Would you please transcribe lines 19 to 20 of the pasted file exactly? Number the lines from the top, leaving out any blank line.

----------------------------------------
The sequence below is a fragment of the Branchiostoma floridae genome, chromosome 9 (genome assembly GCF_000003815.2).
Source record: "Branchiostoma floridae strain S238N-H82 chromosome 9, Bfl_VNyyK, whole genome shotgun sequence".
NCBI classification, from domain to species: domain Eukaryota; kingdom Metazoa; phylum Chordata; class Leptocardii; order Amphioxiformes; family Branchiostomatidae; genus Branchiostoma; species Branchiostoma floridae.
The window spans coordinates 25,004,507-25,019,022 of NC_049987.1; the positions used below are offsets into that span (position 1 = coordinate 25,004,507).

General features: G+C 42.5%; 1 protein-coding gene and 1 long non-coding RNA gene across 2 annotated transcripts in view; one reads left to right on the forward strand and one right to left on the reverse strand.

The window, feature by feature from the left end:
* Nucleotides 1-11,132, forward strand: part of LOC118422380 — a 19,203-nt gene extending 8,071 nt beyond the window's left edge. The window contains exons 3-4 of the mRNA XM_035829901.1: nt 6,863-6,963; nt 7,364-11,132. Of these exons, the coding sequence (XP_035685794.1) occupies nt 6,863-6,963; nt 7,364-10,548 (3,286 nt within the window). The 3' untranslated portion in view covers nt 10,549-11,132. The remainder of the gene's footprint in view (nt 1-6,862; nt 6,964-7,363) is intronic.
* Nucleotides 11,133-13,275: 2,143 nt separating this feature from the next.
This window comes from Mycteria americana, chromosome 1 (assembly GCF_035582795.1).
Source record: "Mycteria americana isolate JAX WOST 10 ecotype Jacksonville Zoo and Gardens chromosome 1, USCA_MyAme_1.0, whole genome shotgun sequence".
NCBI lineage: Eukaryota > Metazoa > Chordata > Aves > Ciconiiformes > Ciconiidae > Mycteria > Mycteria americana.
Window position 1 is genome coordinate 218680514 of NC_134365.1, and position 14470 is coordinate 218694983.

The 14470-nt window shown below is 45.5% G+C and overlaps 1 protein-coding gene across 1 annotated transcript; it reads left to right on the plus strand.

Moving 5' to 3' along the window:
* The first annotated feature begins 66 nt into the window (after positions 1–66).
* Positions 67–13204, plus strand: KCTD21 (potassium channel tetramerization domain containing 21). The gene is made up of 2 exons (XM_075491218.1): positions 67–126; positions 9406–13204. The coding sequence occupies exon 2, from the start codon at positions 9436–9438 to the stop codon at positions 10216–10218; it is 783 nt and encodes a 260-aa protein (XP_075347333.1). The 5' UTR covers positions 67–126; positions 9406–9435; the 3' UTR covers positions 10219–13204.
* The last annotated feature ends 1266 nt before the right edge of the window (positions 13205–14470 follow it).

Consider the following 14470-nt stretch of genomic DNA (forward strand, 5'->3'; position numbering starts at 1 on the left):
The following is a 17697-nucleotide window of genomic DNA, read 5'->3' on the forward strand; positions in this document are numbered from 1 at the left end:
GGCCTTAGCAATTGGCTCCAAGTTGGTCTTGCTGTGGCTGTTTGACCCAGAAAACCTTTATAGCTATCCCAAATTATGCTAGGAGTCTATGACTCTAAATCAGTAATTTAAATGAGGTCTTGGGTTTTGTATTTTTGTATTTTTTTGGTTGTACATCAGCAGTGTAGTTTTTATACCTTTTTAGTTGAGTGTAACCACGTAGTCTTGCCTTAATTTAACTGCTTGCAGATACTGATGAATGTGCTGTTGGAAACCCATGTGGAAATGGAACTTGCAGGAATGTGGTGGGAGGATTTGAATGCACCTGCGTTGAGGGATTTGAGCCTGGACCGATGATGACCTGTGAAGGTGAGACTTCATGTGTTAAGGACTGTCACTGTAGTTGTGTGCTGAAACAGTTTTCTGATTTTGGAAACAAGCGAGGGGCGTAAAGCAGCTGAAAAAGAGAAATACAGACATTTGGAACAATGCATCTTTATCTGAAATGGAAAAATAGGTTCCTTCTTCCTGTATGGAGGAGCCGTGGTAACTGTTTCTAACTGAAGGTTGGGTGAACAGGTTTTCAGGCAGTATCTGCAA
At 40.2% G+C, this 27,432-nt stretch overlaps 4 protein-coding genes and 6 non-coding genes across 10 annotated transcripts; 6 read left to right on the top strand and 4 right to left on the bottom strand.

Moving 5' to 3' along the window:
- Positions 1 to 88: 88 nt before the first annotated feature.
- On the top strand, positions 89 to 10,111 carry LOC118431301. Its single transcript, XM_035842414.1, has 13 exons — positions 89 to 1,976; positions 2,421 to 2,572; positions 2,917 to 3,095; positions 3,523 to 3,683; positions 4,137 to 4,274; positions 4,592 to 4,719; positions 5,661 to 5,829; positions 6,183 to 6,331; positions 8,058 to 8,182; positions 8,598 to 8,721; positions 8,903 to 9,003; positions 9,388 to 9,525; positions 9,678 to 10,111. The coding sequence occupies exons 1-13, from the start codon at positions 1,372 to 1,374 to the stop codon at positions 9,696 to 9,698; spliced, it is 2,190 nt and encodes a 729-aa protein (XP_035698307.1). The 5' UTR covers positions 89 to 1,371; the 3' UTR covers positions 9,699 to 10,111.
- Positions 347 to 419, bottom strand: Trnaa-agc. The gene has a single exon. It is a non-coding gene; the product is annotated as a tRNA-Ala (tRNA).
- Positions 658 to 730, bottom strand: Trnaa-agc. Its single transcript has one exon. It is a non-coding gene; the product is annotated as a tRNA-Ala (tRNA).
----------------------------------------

The following is a 17697-nucleotide window of genomic DNA, read 5'->3' on the forward strand; positions in this document are numbered from 1 at the left end:
GGCCTTAGCAATTGGCTCCAAGTTGGTCTTGCTGTGGCTGTTTGACCCAGAAAACCTTTATAGCTATCCCAAATTATGCTAGGAGTCTATGACTCTAAATCAGTAATTTAAATGAGGTCTTGGGTTTTGTATTTTTGTATTTTTTTGGTTGTACATCAGCAGTGTAGTTTTTATACCTTTTTAGTTGAGTGTAACCACGTAGTCTTGCCTTAATTTAACTGCTTGCAGATACTGATGAATGTGCTGTTGGAAACCCATGTGGAAATGGAACTTGCAGGAATGTGGTGGGAGGATTTGAATGCACCTGCGTTGAGGGATTTGAGCCTGGACCGATGATGACCTGTGAAGGTGAGACTTCATGTGTTAAGGACTGTCACTGTAGTTGTGTGCTGAAACAGTTTTCTGATTTTGGAAACAAGCGAGGGGCGTAAAGCAGCTGAAAAAGAGAAATACAGACATTTGGAACAATGCATCTTTATCTGAAATGGAAAAATAGGTTCCTTCTTCCTGTATGGAGGAGCCGTGGTAACTGTTTCTAACTGAAGGTTGGGTGAACAGGTTTTCAGGCAGTATCTGCAA